Digitally Inspired Media – with a clientele that includes SPI and PVR Cinemas – drew a slew of posters depicting Rajinikanth’s classics.
The posters were as minimalist as can be.
The Baasha poster featured black wayfarers against a red backdrop while the Sivaji version was painted blue. A one-rupee coin hovered in the middle. Thillu Mullu was a little tale unto itself: a mop of hair, and half a moustache.
The posters became a rage on social media. More so because they were minimalist, and employed just an element or two that crisply defined the movies.
They were also well-coded, to be understood only by those who had keenly watched the movies.
Deciphering them called for a trained eye.
*****Meanwhile, three guys from Digitally Inspired – who had contributed to the making of the posters – setup a Facebook page called Minimal Kollywood Posters which went beyond Rajinikanth, and celebrated other famous Tamil movies.
This initiative too, went viral.
On a lazy Sunday evening, I wait at a cafe in Besant Nagar to meet the men behind Minimal Kollywood Posters.
In walk three guys who seem suspiciously like freshers. Unkempt hair, muddy floaters, and nonchalance.
After a photo session, we settle for a chat over steaming cups of Darjeeling Tea.
Anand Srinivasan, Karthikeyan Manivannan and Raunaq Mangottil recount their tale of founding Minimal Kollywood Posters.
And, when they get to the part about designing posters, it sounds deceivingly simple.
Having shot to fame quickly – already a few interviews old when we meet – they vehemently insist that they aren’t boastful. “We are doing everything only to satiate our love for cinema,” Raunaq reiterates, adding that he was a contributor to a Facebook page called Minimal Bollywood Posters before setting up MKP.
Raunaq and his friends are engineering graduates by profession, having quit their full-time jobs to join advertising.
*****And that’s how, I learn, Karthikeyan Manivannan became Seyon.
He rechristened himself before beginning to create logos. “Seyon sounds fashionable and all that, but it is one of the names of lord Muruga,” he laughs.
Anand and Raunaq, who have been close since they were teenagers, tried their hand at making short films. “We watched Rang De Basanti, and we couldn’t resist the urge to make a film. We were that motivated. But, we couldn’t pull it off. So, we ended up making a spoof of Billa,” recalls Anand.
The spoof was titled Chella.
…and their ideas for the posters are conceived during smoke-breaks, they laugh gaily. “To be precise, by the time, we finish smoking a cigarette, we would have a clear picture of what we intend to do,” chuckles Raunaq. Their dormant team member Gautham Raj would then sketch the design.
The single rule that MKP abides by is to not be obvious in their portrayal of a film. “We watch the films closely. So, when we create the posters, we zero in on an angle that is quirky and not too evident. Most importantly, we ensure that all our posters are related to Kollywood,” explains Raunaq.
If Interstellar was Made in Kollywood... is a cool example of his declaration.
*****In November last year, the MKP team came up with an album of posters on the eve of Kamal Haasan’s birthday.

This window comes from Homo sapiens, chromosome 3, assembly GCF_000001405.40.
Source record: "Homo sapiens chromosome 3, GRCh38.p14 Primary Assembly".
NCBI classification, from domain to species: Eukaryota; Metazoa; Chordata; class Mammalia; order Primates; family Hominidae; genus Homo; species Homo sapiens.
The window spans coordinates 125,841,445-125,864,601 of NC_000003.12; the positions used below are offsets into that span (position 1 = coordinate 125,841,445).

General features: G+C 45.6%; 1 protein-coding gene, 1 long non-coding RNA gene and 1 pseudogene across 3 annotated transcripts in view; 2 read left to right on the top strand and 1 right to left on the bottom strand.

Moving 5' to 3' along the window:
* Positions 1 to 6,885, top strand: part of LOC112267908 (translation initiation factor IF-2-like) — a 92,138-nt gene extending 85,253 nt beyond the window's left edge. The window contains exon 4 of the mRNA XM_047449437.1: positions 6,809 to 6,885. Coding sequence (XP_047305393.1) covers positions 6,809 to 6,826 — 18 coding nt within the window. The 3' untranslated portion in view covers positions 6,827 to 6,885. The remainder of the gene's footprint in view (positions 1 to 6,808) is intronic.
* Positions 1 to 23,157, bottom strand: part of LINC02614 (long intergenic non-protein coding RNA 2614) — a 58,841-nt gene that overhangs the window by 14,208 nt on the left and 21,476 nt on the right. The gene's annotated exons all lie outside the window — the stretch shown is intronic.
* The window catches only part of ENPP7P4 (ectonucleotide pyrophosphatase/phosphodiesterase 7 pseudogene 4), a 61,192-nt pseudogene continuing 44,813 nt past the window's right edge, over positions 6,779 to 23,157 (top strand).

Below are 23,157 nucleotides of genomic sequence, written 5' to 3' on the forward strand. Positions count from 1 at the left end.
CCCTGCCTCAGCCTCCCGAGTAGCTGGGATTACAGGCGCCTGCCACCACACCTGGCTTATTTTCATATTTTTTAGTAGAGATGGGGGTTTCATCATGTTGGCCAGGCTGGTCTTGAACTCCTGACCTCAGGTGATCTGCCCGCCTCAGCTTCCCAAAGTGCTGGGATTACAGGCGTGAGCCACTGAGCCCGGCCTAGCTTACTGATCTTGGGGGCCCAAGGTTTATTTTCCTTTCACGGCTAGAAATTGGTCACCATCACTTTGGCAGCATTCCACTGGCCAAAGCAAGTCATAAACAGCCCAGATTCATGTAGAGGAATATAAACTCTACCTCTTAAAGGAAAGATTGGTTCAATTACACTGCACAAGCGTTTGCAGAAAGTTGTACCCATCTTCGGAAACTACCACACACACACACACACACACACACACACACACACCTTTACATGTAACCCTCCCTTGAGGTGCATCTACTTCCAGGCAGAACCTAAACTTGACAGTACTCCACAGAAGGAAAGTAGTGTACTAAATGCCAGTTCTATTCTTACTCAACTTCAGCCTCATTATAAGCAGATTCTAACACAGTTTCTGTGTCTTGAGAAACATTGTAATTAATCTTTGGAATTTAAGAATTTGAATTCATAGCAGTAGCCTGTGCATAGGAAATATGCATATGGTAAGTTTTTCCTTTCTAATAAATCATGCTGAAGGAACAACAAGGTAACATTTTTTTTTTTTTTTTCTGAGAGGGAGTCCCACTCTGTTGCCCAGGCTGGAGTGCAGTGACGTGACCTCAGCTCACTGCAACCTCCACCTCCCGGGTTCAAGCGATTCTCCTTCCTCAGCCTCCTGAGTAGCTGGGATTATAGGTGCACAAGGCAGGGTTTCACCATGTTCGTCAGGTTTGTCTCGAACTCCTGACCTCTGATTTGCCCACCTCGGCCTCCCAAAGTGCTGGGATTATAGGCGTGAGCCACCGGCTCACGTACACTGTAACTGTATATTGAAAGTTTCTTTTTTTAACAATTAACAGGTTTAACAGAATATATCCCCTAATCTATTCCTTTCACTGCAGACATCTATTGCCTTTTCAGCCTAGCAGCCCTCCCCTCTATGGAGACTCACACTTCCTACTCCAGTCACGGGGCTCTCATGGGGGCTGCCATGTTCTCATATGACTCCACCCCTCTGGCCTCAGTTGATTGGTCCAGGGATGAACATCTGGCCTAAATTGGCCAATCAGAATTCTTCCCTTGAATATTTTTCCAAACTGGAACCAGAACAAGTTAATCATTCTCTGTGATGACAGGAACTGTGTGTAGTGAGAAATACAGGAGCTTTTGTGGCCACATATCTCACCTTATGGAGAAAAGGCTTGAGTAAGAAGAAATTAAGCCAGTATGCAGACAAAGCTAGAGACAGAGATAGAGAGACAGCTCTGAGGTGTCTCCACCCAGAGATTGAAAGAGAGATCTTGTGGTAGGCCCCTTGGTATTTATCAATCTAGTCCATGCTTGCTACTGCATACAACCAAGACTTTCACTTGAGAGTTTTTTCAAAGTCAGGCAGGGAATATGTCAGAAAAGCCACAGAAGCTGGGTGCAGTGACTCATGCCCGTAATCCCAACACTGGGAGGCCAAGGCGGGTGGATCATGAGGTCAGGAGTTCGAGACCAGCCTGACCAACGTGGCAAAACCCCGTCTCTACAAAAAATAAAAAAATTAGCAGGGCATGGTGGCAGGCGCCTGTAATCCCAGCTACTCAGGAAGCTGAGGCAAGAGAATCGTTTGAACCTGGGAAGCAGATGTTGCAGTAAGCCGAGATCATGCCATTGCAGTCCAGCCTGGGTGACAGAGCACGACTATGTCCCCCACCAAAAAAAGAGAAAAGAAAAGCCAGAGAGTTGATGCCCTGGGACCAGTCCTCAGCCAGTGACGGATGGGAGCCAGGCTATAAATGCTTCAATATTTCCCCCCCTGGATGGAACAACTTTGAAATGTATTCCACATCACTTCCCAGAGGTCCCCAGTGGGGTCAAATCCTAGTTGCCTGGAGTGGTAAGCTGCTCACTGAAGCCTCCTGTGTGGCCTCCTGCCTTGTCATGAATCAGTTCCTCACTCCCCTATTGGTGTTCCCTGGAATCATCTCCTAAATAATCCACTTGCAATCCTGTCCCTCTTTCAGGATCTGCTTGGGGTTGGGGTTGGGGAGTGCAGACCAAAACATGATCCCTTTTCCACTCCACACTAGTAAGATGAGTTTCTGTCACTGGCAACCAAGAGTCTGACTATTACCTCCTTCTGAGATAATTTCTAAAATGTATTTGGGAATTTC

They woke up to a pleasant surprise next morning, for their Facebook page had literally exploded; with followers sharing and talking about the posters.
The three men behind MKP heaved a sigh of relief. They began welcoming fan requests for occasions – the anniversary of a film’s release or an artiste’s birthday.
Their poster for Kamal Haasan’s Indian, featured just a military cap – the one worn by the elderly Kamal in the movie while Thenali was pictured with a picnic basket …and a peeping mouse.
One of the striking features of MKP is perhaps the fact that motifs are quite often repeated to great effect. The recent birth anniversary of MGR prompted a poster featuring a set of black frames – a typical MGR motif, while Velaiyilla Pattathaari was set in yellow, with thin wiry frames. Hey Ram, on the other hand, had stern Gandhi glasses, with a punctured lens. Thalapathi was portrayed with a goods train that chugged along solemnly while the Alaipayuthey poster bore a frontal sketch of a suburban train.
Not all of MKP’s posters were loved, though. Their tribute to Silk Smitha on her birthday last year – an illustration of the actress’s cleavage – wasn’t well received. “Some found it vulgar. But as we’d written in the description, the point was to drive home the fact that while many may remember Silk Smitha as a ‘soft-porn’ actress, a few know that she was much more than that. She was the symbol of raw feminine power, a personification of the hypocrisy in the industry,” points out Raunaq.A few followers came to their rescue. “That matters a lot to us. Fans engage with us, and on many counts, they talk on our behalf. Our fan-base is improving.”
Thanks to their popularity, several other MKP pages have now cropped up – but that doesn’t seem to deter the founders. “I get requests to like their pages. However, they can’t update anything frequently,” laughs Karthikeyan.
Meme creators exploit their work, too. “It’s natural for impostors to follow. They might copy our work, but our ideas are unique. We can’t blame them. For all that we know, we might have inspired them,” Raunaq chuckles, as we finish our last round of tea.